The U.S. Air Force has offered the first peek at its secretive air-breathing hypersonic cruise missile. The service also looks to have given us our best, detailed look at a live example of its now-canceled AGM-183A Air-launched Rapid Response Weapon hypersonic missile.
All of this comes from pictures released today that were taken during what was described as a "hypersonic weapon familiarization training" event at Edwards Air Force Base in California yesterday.
"U.S. Air Force Lt. Col. Jeffrey Komives, Hypersonic Employment subject matter expert, orients operational crews B-1 Lancer, B-2 Spirit, B-52 Stratofortress, and F-15E Strike Eagle units across Air Force Global Strike Command and Air Combat Command on the Air Force’s Hypersonic Attack Cruise Missile [HACM]," reads the caption of one photograph that the 412th Test Wing at Edwards released today. In the foreground of the picture, seen at the top of this story, is what appears to be a previously unseen hypersonic air-breathing cruise missile design.
Without additional context and not being able to see the full missile, it is hard to say definitively that this missile is meant to directly represent HACM, as the picture caption implies. There is a possibility that the weapon, which may also be a test article or a mockup, could reflect a previously developed, but related design. HACM follows on directly from the Defense Advanced Research Projects Agency's (DARPA) Hypersonic Airbreathing Weapon Concept (HAWC) program, which the Air Force was closely involved with. HACM is also leveraging past testing of Boeing's HyFly 2 experimental air-breathing hypersonic vehicle and work done through the U.S.-Australian Southern Cross Integrated Flight Research Experiment (SCIFiRE).
In September 2022, the Air Force declared Raytheon, in cooperation with Northrop Grumman, the winner of the HACM composition. The service is hoping to begin fielding a weapon of this type through its Hypersonic Attack Cruise Missile program, or HACM, starting in 2027.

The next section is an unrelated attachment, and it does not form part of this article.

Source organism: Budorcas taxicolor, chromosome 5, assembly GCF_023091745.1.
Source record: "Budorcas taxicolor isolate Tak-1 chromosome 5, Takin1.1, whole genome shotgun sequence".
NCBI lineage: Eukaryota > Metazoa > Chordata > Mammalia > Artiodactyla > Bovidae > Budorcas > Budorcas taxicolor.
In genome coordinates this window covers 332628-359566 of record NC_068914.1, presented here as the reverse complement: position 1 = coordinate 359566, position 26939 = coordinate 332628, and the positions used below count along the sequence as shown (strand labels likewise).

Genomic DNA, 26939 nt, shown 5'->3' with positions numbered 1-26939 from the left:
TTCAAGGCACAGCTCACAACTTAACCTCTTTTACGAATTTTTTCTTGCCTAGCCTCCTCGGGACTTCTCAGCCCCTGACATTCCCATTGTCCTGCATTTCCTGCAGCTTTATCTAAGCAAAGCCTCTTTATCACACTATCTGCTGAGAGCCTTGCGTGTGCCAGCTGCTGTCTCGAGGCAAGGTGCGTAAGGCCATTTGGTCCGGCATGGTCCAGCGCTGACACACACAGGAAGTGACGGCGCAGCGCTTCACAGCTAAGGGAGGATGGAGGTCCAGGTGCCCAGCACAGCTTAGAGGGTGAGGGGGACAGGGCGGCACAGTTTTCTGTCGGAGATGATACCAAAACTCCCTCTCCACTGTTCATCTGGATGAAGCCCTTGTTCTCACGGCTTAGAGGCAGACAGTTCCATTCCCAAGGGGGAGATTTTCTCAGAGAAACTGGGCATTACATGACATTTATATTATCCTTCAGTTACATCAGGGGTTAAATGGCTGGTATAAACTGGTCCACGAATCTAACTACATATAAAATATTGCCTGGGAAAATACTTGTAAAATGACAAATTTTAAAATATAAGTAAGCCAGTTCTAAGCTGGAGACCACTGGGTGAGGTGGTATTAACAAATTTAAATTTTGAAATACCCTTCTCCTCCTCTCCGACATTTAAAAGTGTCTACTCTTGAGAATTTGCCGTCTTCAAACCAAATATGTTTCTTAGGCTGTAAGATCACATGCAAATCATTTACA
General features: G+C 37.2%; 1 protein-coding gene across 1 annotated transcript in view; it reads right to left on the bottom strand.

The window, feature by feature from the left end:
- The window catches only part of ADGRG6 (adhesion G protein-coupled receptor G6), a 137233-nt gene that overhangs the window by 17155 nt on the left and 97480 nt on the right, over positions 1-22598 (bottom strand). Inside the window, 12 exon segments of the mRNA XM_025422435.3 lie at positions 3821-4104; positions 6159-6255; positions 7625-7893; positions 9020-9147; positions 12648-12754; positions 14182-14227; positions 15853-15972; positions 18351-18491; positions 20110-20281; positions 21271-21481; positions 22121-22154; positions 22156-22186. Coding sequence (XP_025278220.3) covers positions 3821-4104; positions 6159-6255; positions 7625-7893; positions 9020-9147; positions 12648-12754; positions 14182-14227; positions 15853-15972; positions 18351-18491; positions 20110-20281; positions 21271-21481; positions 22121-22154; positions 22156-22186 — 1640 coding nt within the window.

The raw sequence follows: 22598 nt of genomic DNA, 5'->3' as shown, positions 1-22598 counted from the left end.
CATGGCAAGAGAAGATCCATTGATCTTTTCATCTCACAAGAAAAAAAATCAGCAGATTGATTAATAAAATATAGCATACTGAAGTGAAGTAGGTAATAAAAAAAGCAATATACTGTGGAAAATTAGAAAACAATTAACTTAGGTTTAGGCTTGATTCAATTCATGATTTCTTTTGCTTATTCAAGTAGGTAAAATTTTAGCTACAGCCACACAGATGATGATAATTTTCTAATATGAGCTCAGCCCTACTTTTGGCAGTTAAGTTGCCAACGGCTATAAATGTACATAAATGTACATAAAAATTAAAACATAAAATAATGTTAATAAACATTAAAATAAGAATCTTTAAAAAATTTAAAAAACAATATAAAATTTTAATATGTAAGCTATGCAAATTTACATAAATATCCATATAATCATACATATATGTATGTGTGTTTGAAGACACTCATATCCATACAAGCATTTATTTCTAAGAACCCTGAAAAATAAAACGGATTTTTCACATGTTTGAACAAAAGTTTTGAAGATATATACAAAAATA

What can be seen of the missile in the pictures from yesterday's event at Edwards is fully in line with renderings that DARPA has previously released in relation to HAWC. It is a two-stage weapon with a large booster at the back and a narrower vehicle section in front with fins at its rear.
The broad understanding of how HAWC, and by extension HACM, will function is that the booster will help accelerate the complete weapon to an optimal speed before falling away. An air-breathing scramjet engine in the front section will then take over. Scramjets do not function effectively at lower speeds, requiring an initial boost up to high Mach velocity.
This two-stage design concept is also one that has been utilized in the development of other air-breathing hypersonic test vehicles in the past. This includes Boeing's aforementioned HyFly 2 and that company's missile-like scramjet-powered X-51 Waverider hypersonic test vehicle. The Air Force flight tested four X-51s between 2010 and 2013.
Specific details about the Raytheon/Northrop Grumman design that was tested under HAWC and the one that the two companies are now developing under HACM are limited. In one test, "the prototype developed by Raytheon and Northrop Grumman reportedly flew more than 500 km [just under 311 miles], but it is unclear how long the scramjet was operating during that flight," according to a January 2023 report from the Congressional Budget Office (CBO).
Whatever the case, the main benefit that hypersonic cruise missiles offer over existing subsonic and even supersonic designs is the ability to cross large distances in very short amounts of time. This allows them to engage targets, especially time-sensitive ones, faster and gives opponents less time to react as a result. The extreme speed of these missiles, which are also expected to be capable of making irregular course changes and being retasked in flight, also complicates any attempts to intercept them, making them very hard to defend against.